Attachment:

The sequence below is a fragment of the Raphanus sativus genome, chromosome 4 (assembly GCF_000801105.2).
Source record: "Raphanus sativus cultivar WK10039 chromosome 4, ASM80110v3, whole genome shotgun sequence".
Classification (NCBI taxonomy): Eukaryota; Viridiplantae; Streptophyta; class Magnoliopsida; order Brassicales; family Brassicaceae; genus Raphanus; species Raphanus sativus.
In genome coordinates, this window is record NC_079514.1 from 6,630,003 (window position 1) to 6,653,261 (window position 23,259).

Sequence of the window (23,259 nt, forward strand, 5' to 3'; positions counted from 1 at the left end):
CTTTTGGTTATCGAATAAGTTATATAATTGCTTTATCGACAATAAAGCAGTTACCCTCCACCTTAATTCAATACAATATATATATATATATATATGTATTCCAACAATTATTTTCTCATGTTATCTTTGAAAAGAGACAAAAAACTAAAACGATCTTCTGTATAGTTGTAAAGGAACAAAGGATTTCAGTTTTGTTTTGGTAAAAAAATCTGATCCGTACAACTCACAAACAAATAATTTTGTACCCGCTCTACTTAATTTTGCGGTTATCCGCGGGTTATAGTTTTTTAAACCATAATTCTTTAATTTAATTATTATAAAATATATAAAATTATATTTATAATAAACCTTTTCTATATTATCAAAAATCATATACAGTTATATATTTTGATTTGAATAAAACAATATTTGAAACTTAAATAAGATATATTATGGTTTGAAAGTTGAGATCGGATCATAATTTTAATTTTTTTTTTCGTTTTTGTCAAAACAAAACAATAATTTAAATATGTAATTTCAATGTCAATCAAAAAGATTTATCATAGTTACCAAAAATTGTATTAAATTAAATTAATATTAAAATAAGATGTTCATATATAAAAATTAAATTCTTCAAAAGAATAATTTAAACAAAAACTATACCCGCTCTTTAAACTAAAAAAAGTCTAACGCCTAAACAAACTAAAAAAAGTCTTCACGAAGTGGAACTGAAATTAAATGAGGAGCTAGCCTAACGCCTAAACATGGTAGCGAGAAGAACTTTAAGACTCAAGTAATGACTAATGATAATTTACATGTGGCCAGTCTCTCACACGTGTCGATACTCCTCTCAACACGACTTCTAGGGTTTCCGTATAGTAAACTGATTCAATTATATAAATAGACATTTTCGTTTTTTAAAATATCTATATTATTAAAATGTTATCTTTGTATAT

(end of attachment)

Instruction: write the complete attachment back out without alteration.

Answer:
The sequence below is a fragment of the Raphanus sativus genome, chromosome 4 (assembly GCF_000801105.2).
Source record: "Raphanus sativus cultivar WK10039 chromosome 4, ASM80110v3, whole genome shotgun sequence".
Classification (NCBI taxonomy): Eukaryota; Viridiplantae; Streptophyta; class Magnoliopsida; order Brassicales; family Brassicaceae; genus Raphanus; species Raphanus sativus.
In genome coordinates, this window is record NC_079514.1 from 6,630,003 (window position 1) to 6,653,261 (window position 23,259).

Sequence of the window (23,259 nt, forward strand, 5' to 3'; positions counted from 1 at the left end):
CTTTTGGTTATCGAATAAGTTATATAATTGCTTTATCGACAATAAAGCAGTTACCCTCCACCTTAATTCAATACAATATATATATATATATATATGTATTCCAACAATTATTTTCTCATGTTATCTTTGAAAAGAGACAAAAAACTAAAACGATCTTCTGTATAGTTGTAAAGGAACAAAGGATTTCAGTTTTGTTTTGGTAAAAAAATCTGATCCGTACAACTCACAAACAAATAATTTTGTACCCGCTCTACTTAATTTTGCGGTTATCCGCGGGTTATAGTTTTTTAAACCATAATTCTTTAATTTAATTATTATAAAATATATAAAATTATATTTATAATAAACCTTTTCTATATTATCAAAAATCATATACAGTTATATATTTTGATTTGAATAAAACAATATTTGAAACTTAAATAAGATATATTATGGTTTGAAAGTTGAGATCGGATCATAATTTTAATTTTTTTTTTCGTTTTTGTCAAAACAAAACAATAATTTAAATATGTAATTTCAATGTCAATCAAAAAGATTTATCATAGTTACCAAAAATTGTATTAAATTAAATTAATATTAAAATAAGATGTTCATATATAAAAATTAAATTCTTCAAAAGAATAATTTAAACAAAAACTATACCCGCTCTTTAAACTAAAAAAAGTCTAACGCCTAAACAAACTAAAAAAAGTCTTCACGAAGTGGAACTGAAATTAAATGAGGAGCTAGCCTAACGCCTAAACATGGTAGCGAGAAGAACTTTAAGACTCAAGTAATGACTAATGATAATTTACATGTGGCCAGTCTCTCACACGTGTCGATACTCCTCTCAACACGACTTCTAGGGTTTCCGTATAGTAAACTGATTCAATTATATAAATAGACATTTTCGTTTTTTAAAATATCTATATTATTAAAATGTTATCTTTGTATAT